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MMBio - Marie Curie Training Network

Valerio Viali

 
Valerio_Viali_153
 

Background:
I graduated cum laude in Industrial Chemistry at the University of Rome “La Sapienza” January 2017 and I did an Erasmus+Traineeship experience in the University of Bordeaux from March to August.
During my thesis work I have been involved in a project concerning the synthesis and the characterization of NPs, given by self-assembling of hybrid conjugate peptide-PEG, as drug delivery systems. As the conjugate was obtained by Solid Phase Synthesis, the morphology and the drug delivery properties of the NPs were studied by UV, Fluorescence, Circular Dichroism and NMR spectroscopy.
My studies in the University of Bordeaux were focused on Foldamers, in particular Chimeras, conjugate peptide-oligoureas that are able to give proteins-like quaternary structures in aqueous phase. This work, whose aim was de novo design of enzyme mimic using helical bundles, was divided into two main modules: the organic synthesis of both the urea building blocks and the chimeras, and the characterization of the latter aggregative properties using Electrospray Ionization Ion Mobility Spectrometry (ESI-IMS) and, ones they are obtained as crystal, X-rays Diffraction.

Training and Transferable Skills:

- Solid Phase Organic Chemistry

- Multistep organic synthesis

- Preparative and analytical HPLC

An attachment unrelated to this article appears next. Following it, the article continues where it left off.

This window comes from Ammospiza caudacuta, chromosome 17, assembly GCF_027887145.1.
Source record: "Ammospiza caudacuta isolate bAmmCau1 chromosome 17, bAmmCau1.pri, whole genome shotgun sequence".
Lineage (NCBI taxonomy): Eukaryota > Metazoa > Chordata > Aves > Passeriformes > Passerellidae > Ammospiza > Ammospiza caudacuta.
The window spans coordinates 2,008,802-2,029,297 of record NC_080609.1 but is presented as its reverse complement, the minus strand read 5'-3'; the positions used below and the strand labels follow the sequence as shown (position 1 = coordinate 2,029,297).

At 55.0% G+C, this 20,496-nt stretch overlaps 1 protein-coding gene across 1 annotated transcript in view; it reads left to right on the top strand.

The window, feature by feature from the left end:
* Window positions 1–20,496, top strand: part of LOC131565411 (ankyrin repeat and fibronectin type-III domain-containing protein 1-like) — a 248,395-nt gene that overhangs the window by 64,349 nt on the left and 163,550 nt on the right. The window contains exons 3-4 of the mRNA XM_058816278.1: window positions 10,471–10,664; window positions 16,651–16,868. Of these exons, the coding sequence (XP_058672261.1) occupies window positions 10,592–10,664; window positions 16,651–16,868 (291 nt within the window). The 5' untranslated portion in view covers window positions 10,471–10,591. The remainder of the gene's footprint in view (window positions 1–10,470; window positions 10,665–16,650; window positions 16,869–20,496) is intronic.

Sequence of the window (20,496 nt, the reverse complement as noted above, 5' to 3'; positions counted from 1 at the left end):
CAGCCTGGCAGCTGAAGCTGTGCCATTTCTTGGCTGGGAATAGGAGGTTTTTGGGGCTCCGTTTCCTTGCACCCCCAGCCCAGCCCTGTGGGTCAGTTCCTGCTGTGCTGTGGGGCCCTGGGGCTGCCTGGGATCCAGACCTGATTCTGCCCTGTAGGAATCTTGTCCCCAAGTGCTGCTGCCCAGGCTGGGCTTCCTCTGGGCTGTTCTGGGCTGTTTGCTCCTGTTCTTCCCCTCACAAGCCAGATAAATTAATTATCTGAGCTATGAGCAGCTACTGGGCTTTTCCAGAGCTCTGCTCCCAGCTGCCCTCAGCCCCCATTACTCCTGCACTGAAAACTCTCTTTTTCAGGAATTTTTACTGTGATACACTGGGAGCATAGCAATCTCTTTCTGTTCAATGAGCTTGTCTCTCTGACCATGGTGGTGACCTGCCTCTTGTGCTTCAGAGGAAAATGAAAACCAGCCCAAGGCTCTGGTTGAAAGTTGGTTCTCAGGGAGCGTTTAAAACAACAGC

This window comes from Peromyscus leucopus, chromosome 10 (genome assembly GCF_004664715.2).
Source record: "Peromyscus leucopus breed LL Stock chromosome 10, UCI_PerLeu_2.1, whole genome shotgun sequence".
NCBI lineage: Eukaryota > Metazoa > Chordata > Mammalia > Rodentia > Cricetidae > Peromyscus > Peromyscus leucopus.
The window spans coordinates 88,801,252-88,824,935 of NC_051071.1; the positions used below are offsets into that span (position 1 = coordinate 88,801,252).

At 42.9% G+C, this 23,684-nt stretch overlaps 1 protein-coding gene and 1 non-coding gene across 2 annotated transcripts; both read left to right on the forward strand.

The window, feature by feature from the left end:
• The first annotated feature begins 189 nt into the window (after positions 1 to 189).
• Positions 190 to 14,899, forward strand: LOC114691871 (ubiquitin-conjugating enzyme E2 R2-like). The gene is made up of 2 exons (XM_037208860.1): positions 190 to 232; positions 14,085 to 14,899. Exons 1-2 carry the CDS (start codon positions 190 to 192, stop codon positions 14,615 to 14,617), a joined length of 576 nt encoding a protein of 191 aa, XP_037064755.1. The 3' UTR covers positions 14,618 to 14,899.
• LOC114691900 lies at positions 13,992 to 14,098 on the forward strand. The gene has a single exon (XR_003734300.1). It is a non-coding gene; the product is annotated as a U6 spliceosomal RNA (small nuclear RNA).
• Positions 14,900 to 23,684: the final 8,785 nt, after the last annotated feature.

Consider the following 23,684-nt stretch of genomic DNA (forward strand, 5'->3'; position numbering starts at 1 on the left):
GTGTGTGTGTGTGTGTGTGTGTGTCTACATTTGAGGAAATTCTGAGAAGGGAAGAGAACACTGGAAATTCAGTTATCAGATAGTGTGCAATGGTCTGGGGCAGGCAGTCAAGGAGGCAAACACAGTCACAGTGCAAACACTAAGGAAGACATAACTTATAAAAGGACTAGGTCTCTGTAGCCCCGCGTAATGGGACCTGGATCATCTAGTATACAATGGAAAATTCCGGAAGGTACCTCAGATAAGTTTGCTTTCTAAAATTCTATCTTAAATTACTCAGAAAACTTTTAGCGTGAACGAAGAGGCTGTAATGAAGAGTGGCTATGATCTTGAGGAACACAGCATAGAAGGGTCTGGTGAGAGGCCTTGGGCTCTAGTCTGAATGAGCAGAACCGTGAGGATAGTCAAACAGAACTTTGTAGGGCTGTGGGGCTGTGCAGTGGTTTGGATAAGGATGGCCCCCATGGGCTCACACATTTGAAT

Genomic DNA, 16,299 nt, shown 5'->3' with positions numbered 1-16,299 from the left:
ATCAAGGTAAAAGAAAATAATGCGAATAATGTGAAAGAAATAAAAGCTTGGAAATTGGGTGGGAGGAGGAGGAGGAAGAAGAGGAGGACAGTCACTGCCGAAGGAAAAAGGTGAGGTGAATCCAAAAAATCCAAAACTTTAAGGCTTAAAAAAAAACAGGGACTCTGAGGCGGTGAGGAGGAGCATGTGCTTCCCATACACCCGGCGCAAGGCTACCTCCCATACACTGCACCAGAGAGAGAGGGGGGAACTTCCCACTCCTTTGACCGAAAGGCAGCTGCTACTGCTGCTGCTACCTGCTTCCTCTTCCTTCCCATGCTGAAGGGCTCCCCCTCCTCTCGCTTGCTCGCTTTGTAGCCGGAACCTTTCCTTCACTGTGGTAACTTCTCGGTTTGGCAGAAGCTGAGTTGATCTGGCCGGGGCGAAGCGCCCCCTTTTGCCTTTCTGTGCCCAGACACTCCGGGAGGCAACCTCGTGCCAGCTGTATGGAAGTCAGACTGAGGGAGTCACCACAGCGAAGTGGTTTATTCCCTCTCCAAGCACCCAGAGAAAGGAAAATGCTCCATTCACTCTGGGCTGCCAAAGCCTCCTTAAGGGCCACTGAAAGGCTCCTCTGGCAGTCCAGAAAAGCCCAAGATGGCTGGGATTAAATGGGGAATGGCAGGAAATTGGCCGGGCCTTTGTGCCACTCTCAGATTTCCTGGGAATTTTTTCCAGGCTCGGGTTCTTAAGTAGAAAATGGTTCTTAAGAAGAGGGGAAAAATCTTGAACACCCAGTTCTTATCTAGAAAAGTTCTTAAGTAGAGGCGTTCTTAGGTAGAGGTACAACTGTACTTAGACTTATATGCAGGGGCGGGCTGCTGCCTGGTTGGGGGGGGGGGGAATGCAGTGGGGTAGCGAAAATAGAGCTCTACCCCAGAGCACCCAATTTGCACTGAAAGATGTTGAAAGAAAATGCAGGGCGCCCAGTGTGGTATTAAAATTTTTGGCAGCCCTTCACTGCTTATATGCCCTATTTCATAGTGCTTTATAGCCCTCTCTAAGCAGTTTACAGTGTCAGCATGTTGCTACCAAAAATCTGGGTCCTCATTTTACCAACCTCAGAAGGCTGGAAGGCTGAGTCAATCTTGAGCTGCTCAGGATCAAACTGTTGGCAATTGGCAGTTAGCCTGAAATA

- NMR, IR, UV-Vis and Fluorescence Spectroscopy

- ES-MS

- Crystallography (hanging drop vapor diffusion technique)

Research Projects:
My Ph.D. project aims to create RNA/DNA cleaving agents capable of highly localised activity. Such molecules can have numerous applications as versatile replacements for nucleases laboratory tools and therapeutic agent against cancer, bacteria and viruses. More fundamentally, studying artificial systems both tests and expands our understanding of how catalysis works under biological conditions. The project concerns both synthesis to create ligands, complexes and substrates, and practical and intellectual analysis to understand how the catalysts we design work. Enzymes and ribozymes that catalyze the hydrolysis of phosphate esters frequently utilize metal ion cofactors in a central catalytic role, and for this reason many studies have focused on the synthesis of metal-ion complexes. Because the high stability of the RNA and DNA, creating efficient artificial catalysts that can compete with biocatalysis is challenging and in order to enhance the activity is necessary to well design the structure.
As double metal ion systems are involved in many biological systems, to achieve that one of the main strategies concern the use of di or polynuclear metal complexes. Also in nature, many metalloenzymes that catalyse phosphate ester cleavage use amino acid side chains to enhance the activity; for this reason, the project will be focused on the design of more powerful catalysts able to provide hydrogen bond donors that are rigidly preorganized to interact with the substrate coordinated to the zinc ion.

 

 

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